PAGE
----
Tweens and Social Media: A Dangerous Combination
Social Media Child Safety: Parent Check List
- Check to see what aps your child has on their devices
- Monitor contact lists
- Check texts frequently
- Limit social media usage to common areas of the house
- Be aware of all social media applications your child uses
- Consider banning Facebook and ooVoo usage in the tween years
- Teach your child about meanness, cyber-responsibility and look out for signs of bullying
Real Life Story
Here is an example of drama that can occur as a result of Instagram usage among tweens. There was a party planned among a group of friends in a sixth grade class. One girl was purposely left uninvited, and the party was intentioned to be "kept quiet." However one guest decided to take pictures of the party, the fun they were having and who was there. She posted the photos on Instagram, so the left out child would see what she was missing.
The Basics of What Parents Should Know
In many cases these days, our children are more technologically in touch than we are as 40-something parents. It is very easy to turn a blind eye to the fact that we need to have more than a vague awareness of what our children are doing in regards to their social media activity - especially when life is beyond hectic. This article is specific to tweens (and perhaps more specifically tween girls) because I feel, they are especially susceptible to dangerous situations given their lack of experience and nature of drama. Social media sites and capabilities can become a breeding ground for poor practice and in effect, to exposure to dangers, from unneeded social stresses to bullying to even stalking if children are left to their own devices, no pun intended. Below is listed the minimum that you need to know concerning some popular technologic capabilities that kids are using today. Remember that children can opt into many of these technologic "playgrounds" without their parents even knowing.
Phones, Smart Phones and Unmonitored Access to Wi-Fi
Our children, ages 10-13 or under, shouldn't have unbridled access to phone usage or 24 hour Wi-Fi when they are unsupervised by an adult (in their bedrooms, for example) or when they are alone with a group of peers. They have access to programmed phone numbers for as many acquaintances they wish to accumulate, which can be a lot when exposed to a middle school environment. Such freedom makes available communications including talking, texting and FaceTiming effortless, as well as allows absolutely anything on the internet to literally be at their fingertips. Clearly, not a good thing, especially when you add to it all the drama, insecurity and innocence that comes with being a tween. If your child has a smartphone (or iPod touch or iPad), it is a good idea to check what aps they have and make sure they only use their device in a public setting (such as at the kitchen table), or only as a means of keeping in touch with you when they are on social, sports-related or school outings. Let your children know that if they have this technology, they will be subject to random checking (from you) of aps, photos, etc. This can go far in putting a limit to trouble that can occur just by being curious or overzealous; two things tweens commonly are. In my opinion, a regular phone without Wi-Fi probably serves them well enough for now, as sources like 4 Dangers Posed by Smartphones on Kids at howtolearn.com suggest.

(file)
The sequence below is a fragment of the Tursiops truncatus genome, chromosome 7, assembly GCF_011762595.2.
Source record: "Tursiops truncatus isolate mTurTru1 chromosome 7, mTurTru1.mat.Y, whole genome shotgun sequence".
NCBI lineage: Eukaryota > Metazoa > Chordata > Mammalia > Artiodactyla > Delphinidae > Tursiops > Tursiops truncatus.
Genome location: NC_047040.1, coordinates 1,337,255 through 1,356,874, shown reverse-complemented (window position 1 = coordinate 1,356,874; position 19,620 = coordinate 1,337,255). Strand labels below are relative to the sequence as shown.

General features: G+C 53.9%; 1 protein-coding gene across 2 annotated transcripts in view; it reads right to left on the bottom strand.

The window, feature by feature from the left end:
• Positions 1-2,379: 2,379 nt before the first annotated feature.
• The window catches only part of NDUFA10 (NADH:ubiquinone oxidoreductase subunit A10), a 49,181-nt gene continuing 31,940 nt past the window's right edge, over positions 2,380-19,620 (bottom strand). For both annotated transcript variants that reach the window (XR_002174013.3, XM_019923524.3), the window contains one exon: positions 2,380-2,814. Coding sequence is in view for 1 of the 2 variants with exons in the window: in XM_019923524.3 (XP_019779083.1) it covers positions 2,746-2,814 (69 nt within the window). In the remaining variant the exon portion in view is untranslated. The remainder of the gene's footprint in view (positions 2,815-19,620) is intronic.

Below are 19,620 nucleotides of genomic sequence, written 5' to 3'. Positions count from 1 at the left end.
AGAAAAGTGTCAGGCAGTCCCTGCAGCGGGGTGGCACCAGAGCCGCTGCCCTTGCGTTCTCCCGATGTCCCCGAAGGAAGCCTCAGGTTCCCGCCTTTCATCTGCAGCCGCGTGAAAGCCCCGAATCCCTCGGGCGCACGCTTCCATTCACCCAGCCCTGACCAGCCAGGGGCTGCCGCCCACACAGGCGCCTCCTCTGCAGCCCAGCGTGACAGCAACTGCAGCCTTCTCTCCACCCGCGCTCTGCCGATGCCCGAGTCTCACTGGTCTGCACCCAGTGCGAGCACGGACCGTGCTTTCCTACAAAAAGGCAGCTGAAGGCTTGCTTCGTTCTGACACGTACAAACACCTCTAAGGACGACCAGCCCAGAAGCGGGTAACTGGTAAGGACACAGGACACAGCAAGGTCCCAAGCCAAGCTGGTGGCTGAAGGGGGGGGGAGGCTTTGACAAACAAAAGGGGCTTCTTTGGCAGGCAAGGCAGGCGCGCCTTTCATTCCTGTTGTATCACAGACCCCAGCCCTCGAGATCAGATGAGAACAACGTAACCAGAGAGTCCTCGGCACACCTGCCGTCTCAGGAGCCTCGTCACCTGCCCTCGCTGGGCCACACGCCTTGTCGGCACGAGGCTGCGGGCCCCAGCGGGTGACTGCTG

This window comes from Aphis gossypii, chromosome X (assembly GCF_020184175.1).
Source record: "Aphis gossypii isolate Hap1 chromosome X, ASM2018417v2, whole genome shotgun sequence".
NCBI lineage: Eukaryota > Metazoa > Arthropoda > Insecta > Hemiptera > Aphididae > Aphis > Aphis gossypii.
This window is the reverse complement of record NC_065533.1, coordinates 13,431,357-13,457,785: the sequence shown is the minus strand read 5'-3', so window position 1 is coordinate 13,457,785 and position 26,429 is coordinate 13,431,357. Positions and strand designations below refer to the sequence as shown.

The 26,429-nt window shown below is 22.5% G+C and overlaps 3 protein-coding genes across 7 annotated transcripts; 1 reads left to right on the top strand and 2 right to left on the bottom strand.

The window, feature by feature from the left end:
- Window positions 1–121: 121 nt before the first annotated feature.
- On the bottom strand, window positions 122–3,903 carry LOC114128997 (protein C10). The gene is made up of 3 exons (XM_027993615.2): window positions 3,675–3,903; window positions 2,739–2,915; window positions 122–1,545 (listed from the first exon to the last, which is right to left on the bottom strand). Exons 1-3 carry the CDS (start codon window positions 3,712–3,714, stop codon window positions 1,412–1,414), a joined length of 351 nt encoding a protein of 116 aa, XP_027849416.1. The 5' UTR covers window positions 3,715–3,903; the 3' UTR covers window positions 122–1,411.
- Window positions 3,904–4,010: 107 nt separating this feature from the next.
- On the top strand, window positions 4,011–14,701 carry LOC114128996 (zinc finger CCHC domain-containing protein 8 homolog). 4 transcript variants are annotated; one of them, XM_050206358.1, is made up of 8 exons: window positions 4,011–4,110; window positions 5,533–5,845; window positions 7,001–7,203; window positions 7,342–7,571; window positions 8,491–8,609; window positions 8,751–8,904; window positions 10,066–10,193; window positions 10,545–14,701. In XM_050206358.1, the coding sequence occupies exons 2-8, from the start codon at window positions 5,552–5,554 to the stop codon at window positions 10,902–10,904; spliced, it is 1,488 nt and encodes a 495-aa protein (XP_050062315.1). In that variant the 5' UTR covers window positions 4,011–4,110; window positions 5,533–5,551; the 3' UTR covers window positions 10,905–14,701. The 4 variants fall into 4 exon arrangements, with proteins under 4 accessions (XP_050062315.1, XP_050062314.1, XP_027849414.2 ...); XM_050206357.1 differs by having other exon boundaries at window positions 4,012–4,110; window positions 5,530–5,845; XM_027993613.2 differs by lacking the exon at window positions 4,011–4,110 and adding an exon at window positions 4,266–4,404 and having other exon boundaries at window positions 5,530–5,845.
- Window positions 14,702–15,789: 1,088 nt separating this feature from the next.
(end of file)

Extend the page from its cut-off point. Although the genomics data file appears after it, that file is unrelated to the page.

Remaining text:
Texting Requires Monitoring
Texting is hard to control when your child has a phone or other text-receiving device. If they do, you should definitely check texts. It can actually serve as a tool insofar as knowing what is going on, but you may be surprised to find what things have been written to your child, and what things they have written, as further pinioned in the article Texting: The New Way for Kids to Be Rude at empoweringparents.com. Parents need to monitor bullying, and meanness and they need to realize that their children can absolutely become involved in such things at a young age without even really knowing the effects such activity can produce - or without even realizing that they are being drawn into involvement in such practices. Checking texts can also alert parents to the existence of a situation where someone may be bullying their child, allowing early intervention.
Group Texting / Video Chats Can Create Stressful Situations for Tweens
Group (phone) texting is a topic which I feel warrants a section of its own. Contacts of your children can put them on group chats without their consent. This means that many people are added to a texting conversation and each will begin receiving all the texts generated, becoming archived on all phones. This can be stressful for kids. There can be multiple kids talking about things, including talking about people (gossip), and it will come over on your child's phone every time someone has a comment, even if your daughter or son is not actively involved. This can include swearing and other negative behavior sometimes at a rate of 20+ messages per hour. Your child can get in trouble just being associated with a chat if it turns into any kind of bullying scenario. Help your child to deal with such situations. I urge you to ask your child if they have ever been in such a situation. You may be surprised with their answer. For more resources, Text Bullying at bullyingstatistics.org is a good read as well as beforeitsnews.com's article Effective & Handier Ways To Stop Cyberbullying Through Texting which provides tips for safe texting.